Mobile Phone Advertising

I’ve recently just begun to spend a little bit of time thinking about marketing and advertising on mobile phones. With my background in online/e-mail direct marketing, I can easily see the potential power of direct marketing opportunities that the mobile phone platform offers. Obviously, members of groups like the Mobile Marketing Association (MMA) see the promise as well. It seems to me, however, that most of the mobile marketing to date has been the utilization of white-labeled storefronts for brands to extend into images, ringtones, and games. Or MMS/SMS opt-in promotions. Will we ever see banner-ads or text-ads, akin to those online, enabled by advertising networks embedded into applications or even onto the deck itself? In five years will I open up my flip-phone and see an ad before I answer my call?

It seems to me that the difference between online and mobile marketing is that the consumers fundamentally view media consumption on these channels as different. Consumers expect everything online to be “free,” and thus tolerate an amount of intrusiveness from advertising. On the other hand, consumers are conscious of and willing to pay for their phones’ service and the content that goes with it. An inappropriate or ill-timed advertisement could overly disgruntle a user away from either the carrier or the marketer. The hurdle promote on a mobile phone seems like a high one which deserves careful attention of those who are pursuing these avenues. But if approached correctly, it seems like quite an opportunity. Because of this working hypothesis, I’m going to continue to spend more time here; again, it’s something that I’ve just started to think about.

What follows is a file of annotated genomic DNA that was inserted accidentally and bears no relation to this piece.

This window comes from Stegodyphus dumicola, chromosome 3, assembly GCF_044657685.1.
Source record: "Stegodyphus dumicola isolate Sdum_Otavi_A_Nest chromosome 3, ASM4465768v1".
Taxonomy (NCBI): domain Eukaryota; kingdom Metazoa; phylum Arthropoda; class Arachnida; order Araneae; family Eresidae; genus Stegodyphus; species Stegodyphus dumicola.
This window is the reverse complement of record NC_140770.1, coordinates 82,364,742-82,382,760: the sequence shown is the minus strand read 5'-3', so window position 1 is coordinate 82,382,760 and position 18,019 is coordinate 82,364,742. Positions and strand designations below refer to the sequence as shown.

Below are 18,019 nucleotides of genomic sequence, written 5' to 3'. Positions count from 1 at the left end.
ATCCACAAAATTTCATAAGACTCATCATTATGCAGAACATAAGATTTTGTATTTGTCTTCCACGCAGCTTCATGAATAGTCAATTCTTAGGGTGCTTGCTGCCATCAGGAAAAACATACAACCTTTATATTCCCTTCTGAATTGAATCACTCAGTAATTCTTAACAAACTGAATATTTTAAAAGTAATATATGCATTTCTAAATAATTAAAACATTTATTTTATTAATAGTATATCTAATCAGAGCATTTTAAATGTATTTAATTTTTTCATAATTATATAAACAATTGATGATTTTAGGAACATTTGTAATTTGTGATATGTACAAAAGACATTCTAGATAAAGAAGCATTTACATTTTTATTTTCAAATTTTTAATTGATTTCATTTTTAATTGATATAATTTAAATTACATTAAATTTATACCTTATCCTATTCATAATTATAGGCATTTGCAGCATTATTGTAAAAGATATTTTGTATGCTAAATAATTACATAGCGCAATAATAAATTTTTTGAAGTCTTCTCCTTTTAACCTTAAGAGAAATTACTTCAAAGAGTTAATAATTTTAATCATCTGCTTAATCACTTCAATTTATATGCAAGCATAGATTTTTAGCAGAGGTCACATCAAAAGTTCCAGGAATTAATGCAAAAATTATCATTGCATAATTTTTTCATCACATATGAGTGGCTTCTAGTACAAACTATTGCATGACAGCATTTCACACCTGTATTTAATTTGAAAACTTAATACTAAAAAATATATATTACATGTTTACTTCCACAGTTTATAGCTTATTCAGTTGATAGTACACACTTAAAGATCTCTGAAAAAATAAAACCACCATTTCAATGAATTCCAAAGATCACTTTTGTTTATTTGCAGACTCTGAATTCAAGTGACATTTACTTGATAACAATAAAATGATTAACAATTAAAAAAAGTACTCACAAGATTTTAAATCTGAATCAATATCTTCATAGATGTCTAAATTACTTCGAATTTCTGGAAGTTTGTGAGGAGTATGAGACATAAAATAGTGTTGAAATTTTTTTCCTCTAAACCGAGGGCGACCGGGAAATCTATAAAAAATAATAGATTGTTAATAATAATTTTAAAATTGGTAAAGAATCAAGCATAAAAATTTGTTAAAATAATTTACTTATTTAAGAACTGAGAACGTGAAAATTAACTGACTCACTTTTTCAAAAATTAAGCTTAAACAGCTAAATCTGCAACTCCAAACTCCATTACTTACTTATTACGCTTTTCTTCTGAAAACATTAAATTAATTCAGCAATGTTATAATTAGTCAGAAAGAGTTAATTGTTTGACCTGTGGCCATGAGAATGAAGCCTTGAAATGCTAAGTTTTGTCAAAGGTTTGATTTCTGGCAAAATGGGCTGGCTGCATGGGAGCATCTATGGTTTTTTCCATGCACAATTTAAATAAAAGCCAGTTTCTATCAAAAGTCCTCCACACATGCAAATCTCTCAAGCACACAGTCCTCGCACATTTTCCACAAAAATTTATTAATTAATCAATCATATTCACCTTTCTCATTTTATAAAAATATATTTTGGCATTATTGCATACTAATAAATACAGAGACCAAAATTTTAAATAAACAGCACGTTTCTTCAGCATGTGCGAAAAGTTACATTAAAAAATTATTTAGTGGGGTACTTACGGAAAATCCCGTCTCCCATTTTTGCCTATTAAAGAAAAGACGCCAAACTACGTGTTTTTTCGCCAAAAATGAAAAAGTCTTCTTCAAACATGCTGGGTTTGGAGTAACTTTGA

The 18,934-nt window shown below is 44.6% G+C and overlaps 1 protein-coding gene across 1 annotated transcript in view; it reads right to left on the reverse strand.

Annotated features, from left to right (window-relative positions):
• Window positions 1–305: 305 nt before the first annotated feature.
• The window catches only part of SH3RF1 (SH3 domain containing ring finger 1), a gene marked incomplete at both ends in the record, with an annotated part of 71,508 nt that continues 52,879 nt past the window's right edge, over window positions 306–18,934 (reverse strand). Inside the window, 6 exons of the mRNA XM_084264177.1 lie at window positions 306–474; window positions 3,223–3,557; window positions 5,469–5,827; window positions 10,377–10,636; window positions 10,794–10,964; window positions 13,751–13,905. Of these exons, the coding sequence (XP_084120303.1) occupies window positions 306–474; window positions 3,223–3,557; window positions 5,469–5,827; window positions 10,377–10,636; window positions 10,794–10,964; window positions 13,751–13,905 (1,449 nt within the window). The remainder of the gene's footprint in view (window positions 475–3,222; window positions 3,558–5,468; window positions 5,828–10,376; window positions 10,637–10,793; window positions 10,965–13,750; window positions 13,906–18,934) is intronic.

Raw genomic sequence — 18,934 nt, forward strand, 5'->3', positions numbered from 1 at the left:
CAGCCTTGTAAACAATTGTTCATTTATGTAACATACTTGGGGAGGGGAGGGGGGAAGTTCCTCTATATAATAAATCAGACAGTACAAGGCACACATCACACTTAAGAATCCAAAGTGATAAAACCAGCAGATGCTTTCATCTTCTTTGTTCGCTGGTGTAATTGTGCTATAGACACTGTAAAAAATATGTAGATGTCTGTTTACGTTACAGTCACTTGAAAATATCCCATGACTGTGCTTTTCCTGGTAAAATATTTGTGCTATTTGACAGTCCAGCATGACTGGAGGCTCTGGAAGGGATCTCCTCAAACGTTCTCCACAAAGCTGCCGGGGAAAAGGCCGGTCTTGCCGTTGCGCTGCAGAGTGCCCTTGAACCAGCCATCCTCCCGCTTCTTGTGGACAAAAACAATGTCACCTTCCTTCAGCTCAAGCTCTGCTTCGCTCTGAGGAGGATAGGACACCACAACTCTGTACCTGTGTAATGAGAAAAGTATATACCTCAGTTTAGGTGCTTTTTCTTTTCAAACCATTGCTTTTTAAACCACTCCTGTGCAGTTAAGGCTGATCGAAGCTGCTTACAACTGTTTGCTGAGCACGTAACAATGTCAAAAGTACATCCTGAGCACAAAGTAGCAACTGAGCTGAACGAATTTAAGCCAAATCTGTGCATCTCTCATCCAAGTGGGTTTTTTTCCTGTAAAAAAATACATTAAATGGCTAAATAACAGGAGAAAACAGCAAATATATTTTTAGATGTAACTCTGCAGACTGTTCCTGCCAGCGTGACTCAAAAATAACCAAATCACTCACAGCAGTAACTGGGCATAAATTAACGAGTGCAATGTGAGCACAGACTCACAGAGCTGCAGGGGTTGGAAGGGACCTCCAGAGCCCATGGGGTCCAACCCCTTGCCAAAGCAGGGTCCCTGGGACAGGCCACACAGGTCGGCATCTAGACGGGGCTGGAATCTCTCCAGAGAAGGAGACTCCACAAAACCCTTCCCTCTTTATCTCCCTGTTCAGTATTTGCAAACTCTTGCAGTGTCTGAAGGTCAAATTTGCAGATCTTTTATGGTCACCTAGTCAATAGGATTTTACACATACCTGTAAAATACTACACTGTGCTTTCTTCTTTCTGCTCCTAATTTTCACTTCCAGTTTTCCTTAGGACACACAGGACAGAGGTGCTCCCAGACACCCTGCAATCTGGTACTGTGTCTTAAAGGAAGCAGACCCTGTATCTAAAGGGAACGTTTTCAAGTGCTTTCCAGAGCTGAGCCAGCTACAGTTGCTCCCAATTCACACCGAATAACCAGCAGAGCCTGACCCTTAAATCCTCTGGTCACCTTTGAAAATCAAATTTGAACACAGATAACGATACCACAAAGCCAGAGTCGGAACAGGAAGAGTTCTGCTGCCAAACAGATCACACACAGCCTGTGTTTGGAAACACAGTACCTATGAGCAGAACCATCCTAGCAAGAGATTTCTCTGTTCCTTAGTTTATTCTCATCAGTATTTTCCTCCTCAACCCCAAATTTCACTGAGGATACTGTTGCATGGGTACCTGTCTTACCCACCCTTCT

David Beisel

David Beisel is a co-founder and Partner at NextView Ventures. He has been focused on early stage Internet startups his entire career, both as an entrepreneur and venture capitalist. As an investor in the digital media space, David was most recently a Vice President at Venrock and previously a Principal at Masthead Venture Partners. Prior to becoming a venture capitalist, David co-founded Sombasa Media, an e-mail marketing company best known for its flagship product BargainDog. Sombasa was successfully acquired by where David served as Vice President of Marketing. David holds an MBA from the Stanford Graduate School of Business and an AB in Economics, magna cum laude and Phi Beta Kappa, from Duke University. He also founded and leads the Boston Innovators Group, an organization which holds quarterly entrepreneur events drawing a thousand attendees.